With flat-calm, windless 70 degree weather, a new 12 wt floating head, a hand full of new top-water flies, and a new million-candle-power spotlight Iâ€™d been anxious to put to the test I made a last minute run out to The Delta late in the afternoon. My hopes were that the last weekâ€™s storms were far enough behind us to have a few fish beginning to look up again at last-light. I arrived ~2 hours before sunset which allowed just enough time to launch the boat, make the 20 minute run to â€œthe spotâ€, rig a 10wt rod, and test a few flies. It turned out that the majority of the â€œcreationsâ€ Iâ€™d tied were complete junk, but one of the diver types was pretty sweet. At least thatâ€™s what I initially thought until I tied on a commercially tied trevally fly Iâ€™d picked up at the fly shop a while ago. That thing was awesome!
About an hour before sunset I had my first action, a small blackie took a suicide swipe at it about half way in. A half dozen casts later, the fly hits the water, maybe 80 feet out, and as I begin stripping and plopping at a medium pace a pretty good sized swell begins building behind the fly. As I began speeding up the retrieve and really tearing up the water, the swell closes in on it and is building.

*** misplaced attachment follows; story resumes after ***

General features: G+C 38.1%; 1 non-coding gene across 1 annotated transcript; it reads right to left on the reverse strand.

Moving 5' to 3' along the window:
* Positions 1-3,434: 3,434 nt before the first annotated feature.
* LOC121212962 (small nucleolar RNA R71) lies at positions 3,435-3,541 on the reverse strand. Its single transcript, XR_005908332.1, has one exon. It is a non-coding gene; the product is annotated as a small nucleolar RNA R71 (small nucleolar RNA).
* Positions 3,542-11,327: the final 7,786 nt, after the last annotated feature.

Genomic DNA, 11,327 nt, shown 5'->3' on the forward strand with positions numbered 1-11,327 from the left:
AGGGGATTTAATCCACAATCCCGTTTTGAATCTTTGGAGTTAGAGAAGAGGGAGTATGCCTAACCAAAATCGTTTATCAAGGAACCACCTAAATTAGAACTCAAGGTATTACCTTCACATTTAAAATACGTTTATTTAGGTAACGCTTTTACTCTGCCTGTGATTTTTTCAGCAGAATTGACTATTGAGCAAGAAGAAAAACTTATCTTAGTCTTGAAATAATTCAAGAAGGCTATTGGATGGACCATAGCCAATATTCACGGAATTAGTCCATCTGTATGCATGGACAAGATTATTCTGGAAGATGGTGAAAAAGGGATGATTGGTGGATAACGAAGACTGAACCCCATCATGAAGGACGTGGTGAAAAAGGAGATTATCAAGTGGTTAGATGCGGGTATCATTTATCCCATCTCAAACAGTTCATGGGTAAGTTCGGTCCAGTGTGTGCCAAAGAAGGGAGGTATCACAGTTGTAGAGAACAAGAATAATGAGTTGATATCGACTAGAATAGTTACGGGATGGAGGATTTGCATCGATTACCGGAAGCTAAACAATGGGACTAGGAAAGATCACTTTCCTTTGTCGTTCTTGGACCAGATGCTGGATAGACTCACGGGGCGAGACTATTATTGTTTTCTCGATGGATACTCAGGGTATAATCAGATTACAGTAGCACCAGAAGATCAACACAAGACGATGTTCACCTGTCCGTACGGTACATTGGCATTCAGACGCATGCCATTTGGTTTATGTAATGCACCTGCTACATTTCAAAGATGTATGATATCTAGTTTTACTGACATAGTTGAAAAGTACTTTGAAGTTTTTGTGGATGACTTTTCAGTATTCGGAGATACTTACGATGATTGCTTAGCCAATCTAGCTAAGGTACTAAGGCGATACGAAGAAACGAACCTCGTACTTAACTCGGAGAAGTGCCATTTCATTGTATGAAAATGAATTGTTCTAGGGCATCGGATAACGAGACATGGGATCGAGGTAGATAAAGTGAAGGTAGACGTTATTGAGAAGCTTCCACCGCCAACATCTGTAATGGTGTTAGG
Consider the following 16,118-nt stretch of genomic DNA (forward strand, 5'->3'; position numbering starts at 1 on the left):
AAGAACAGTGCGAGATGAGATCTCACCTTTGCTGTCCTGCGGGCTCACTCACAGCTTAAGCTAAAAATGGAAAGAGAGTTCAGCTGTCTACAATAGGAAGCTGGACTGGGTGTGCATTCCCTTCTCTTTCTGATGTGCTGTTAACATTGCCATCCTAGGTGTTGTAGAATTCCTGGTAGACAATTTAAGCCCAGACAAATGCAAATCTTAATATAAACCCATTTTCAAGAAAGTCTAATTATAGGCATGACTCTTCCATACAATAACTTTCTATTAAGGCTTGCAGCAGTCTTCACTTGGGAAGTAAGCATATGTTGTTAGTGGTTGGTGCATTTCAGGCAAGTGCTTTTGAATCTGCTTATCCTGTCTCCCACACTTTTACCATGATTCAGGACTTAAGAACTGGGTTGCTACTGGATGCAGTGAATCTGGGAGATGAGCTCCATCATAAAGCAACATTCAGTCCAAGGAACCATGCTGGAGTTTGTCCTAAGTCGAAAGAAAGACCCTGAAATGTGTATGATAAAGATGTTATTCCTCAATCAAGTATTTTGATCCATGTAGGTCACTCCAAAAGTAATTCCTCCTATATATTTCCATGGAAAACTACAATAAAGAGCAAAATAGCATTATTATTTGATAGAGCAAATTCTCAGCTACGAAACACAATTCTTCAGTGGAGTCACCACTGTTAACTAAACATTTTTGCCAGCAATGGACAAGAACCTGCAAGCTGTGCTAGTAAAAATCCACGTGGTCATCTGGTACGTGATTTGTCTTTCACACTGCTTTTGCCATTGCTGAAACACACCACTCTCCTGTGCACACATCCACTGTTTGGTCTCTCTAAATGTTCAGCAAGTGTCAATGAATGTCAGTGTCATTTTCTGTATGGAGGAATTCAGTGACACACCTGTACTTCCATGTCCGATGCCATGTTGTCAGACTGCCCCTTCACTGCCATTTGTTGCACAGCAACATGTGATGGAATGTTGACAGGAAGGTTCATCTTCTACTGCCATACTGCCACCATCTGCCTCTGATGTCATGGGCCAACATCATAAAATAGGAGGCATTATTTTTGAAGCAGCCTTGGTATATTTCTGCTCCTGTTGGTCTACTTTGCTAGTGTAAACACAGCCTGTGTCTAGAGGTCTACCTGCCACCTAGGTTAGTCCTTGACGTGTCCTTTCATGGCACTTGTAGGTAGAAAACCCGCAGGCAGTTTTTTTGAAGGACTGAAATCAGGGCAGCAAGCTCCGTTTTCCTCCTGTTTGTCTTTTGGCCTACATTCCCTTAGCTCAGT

About half way in and stripping as fast and wildly as possible, with, what from the size of its wake, could quite possibly be a sea lion, or maybe a really big beaver following it steadily and determinedly, I pull the â€œstop-the-flyâ€ trick. A good percentage of the time that can seal-the-deal with a following fish, the fly stops, all is calm & peaceful for a secondâ€¦ and then POW! Not this time though! The swell begins to change course away from the fly so I throw a big â€œKplunge!â€ into it and the swell turns back towards the fly. I stripped and stripped and stripped. That thing just steadily followed it the whole way in until finally, with the shooting head in my hand and the leader practically at the tip-top it BLEW UP ON THE FLY! Just kidding, thatâ€™s what Iâ€™d wished had happened. Instead it dropped down about 10 feet from the boat and I never did get a visual on it.
I continued fanning casts as I let the trolling motor slowly creep me along the weed edge about 150â€™ off the tules. I had a few more smaller blow-ups as the sun was dropping behind Mt Diablo that were most likely blackies, probably 1 every 10 casts or so until after the sun had completely set and the light was getting really low. After taking a 2 minute break to put a sweatshirt on and take a swig of water my next cast got blasted by a 5 pound stripper! The following 5 casts were the same. Iâ€™d begin plopping away when Iâ€™d see a boil behind the fly, â€œplop-plop-plopâ€, and BANG! Theyâ€™d usually miss the hook and sink the fly but as I just kept stripping I could feel them still nailing it under water until they hooked themselves. Every one of them was in that 4 â€“ 6 pound range! After those 6 casts the school began to spread out and I had to rely on sound and feel in the pitch dark. It was really cool; youâ€™d hear the blow-up and just keep stripping until you felt the hook-up. After 30 minutes of fishing in complete darkness I called it a day and broke out the new spotlight and headed back for the marina. Like the new auto pilot trolling motor with co-pilot purchased earlier this season, I donâ€™t know how I ever got by without a spot light in the past! (Thanks again Kelvin)